CO-Horts Blog

Thursday, April 2, 2020

Food for Pollinators and You

Posted by: Nancy Klasky, City and County of Broomfield Extension

Pumpkins need pollination by bees

There is something deeply satisfying when you grow your own food.  The joy and accomplishment of tending to a plant from the time you see that tiny seed germinate until harvesting is something you cannot purchase in the store.  Not only do we benefit from the food we grow, but so do the many native pollinators. We tend to think of flower gardens when we think of attracting bees, butterflies and other pollinators to our yards, but vegetable gardens also rely on having those native insects. Unlike those popular home garden plants that are self-pollinating such as tomatoes and peppers, plants in the cucurbit family need pollinating by bees. Cucumbers, squash, pumpkins and zucchini are cucurbits and are easy to grow in our yards with the right soil and sunshine.
Growing your own herbs is another great way to bring those bees to your yard and flavor to your cooking! It’s easy to grow most common herbs used in cooking, and growing them yourself is an exciting and cost-effective wayto have your own home grown herbs year round. Oregano, cumin, thyme, sage, chives, cilantro and others are herbs that rely on pollination for propagation. It is usually suggested to pinch off the stems to prevent flowering on these plants to create a bushier and tastier plant. If you want to seed propagate you must let them flower and be pollinated. So why not have a little of both by seeding one plant and growing another for drying to use in cooking? Drying herbs is pretty simple. Most you can just hang inside away from direct sunlight and then, when completely dried, you remove stems, break up leaves and store in glass containers.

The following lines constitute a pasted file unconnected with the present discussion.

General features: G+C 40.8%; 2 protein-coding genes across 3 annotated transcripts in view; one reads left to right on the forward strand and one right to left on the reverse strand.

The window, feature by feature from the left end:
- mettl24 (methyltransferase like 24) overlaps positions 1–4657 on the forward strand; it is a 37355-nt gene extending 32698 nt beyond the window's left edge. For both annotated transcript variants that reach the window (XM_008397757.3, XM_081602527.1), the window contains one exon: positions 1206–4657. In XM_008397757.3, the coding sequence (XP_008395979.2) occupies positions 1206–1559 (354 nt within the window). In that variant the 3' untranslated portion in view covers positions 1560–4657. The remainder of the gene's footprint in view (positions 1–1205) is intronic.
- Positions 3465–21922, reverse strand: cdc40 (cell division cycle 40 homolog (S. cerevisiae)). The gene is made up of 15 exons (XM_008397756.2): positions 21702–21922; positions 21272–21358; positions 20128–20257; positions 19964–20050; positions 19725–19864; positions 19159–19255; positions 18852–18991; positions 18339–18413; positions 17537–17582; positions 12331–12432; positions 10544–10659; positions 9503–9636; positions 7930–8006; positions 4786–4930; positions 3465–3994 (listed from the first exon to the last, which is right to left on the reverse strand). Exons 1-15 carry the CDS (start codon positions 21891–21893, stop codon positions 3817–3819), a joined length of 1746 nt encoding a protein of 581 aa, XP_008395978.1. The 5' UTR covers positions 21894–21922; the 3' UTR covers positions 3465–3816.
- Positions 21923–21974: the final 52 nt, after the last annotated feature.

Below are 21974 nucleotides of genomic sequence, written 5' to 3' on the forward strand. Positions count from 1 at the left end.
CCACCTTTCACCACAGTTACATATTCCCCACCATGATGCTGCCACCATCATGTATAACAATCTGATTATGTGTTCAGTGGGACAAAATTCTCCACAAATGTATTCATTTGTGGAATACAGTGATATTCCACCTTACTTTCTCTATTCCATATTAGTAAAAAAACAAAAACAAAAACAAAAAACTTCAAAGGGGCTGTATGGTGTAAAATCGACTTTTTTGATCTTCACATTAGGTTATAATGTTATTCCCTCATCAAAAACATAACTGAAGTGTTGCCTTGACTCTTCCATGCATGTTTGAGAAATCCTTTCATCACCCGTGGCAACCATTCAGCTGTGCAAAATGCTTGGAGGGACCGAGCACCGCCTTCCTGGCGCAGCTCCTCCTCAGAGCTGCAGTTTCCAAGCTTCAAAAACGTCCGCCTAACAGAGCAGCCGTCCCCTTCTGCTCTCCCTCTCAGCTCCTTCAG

A fun way to get kids excited about gardening is to create a themed garden. You can grow tomatoes, spaghetti squash, garlic, onion, peppers, oregano, basil, rosemary, thyme and call it the Spaghetti Dinner garden. Another great meal theme is chili peppers, jalapenos, cumin, oregano, and cilantro to have a Green Chili Bowl garden. The cheese and tortillas may have to come from the store however.
One of my favorite and very easy recipes to make is with my home grown Roma tomatoes, jalapeƱos and cilantro is roasted tomato salsa.  

Here’s my recipe:

Roasted Tomato Salsa 
·      10 – 12 Roma tomatoes cut in half
·       2 – 4 garlic cloves cut in halves
·       1 white onion cut into wedges
·       1 jalapeƱo cut in half and membrane removed

·       1 t. cumin
·       Cilantro chopped
·       Salt to taste
·       1 – 2 T. olive oil

Preheat oven on broil.
Toss tomato, garlic, onion and jalapeno with olive oil. Lay flat side down on baking sheet.
Roast in oven until dark brown and almost burnt. Let cool, then throw in blender with cumin, salt and other preferred spices (I use a little red chili powder). Last, mix in cilantro and lime if desired.  One word of caution to wait until slightly cooled so that your blender top doesn’t fly off and make a mess from the hot contents! I speak from experience.
It also freezes well, so you can enjoy it for months to come.
Herb Drying 
There are so many good things to make with our garden vegetables and herbs, and there’s also that good feeling we get by knowing while we enjoy that delicious meal we are also helping out pollinators!

For more information on herb gardening and other gardening topics visit:

Pumpkin Plant Photo: N. Klasky
Roasted Tomato Salsa Photo: N. Klasky
Herb Drying Photo:

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